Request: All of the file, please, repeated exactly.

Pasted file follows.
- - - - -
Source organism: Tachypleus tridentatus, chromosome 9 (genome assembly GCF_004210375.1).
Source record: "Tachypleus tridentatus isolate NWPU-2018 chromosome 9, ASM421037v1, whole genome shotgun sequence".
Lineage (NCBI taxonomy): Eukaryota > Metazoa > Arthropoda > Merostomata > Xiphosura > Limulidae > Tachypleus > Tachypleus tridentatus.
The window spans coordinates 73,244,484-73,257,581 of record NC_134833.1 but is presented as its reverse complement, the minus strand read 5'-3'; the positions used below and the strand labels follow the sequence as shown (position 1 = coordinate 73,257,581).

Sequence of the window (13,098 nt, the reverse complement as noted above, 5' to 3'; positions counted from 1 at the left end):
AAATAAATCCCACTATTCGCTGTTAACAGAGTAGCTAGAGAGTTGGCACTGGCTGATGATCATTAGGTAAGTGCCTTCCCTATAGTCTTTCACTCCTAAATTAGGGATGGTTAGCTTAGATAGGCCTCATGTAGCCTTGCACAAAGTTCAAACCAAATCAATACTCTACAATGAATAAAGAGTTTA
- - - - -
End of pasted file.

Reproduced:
Source organism: Tachypleus tridentatus, chromosome 9 (genome assembly GCF_004210375.1).
Source record: "Tachypleus tridentatus isolate NWPU-2018 chromosome 9, ASM421037v1, whole genome shotgun sequence".
Lineage (NCBI taxonomy): Eukaryota > Metazoa > Arthropoda > Merostomata > Xiphosura > Limulidae > Tachypleus > Tachypleus tridentatus.
The window spans coordinates 73,244,484-73,257,581 of record NC_134833.1 but is presented as its reverse complement, the minus strand read 5'-3'; the positions used below and the strand labels follow the sequence as shown (position 1 = coordinate 73,257,581).

Sequence of the window (13,098 nt, the reverse complement as noted above, 5' to 3'; positions counted from 1 at the left end):
AAATAAATCCCACTATTCGCTGTTAACAGAGTAGCTAGAGAGTTGGCACTGGCTGATGATCATTAGGTAAGTGCCTTCCCTATAGTCTTTCACTCCTAAATTAGGGATGGTTAGCTTAGATAGGCCTCATGTAGCCTTGCACAAAGTTCAAACCAAATCAATACTCTACAATGAATAAAGAGTTTA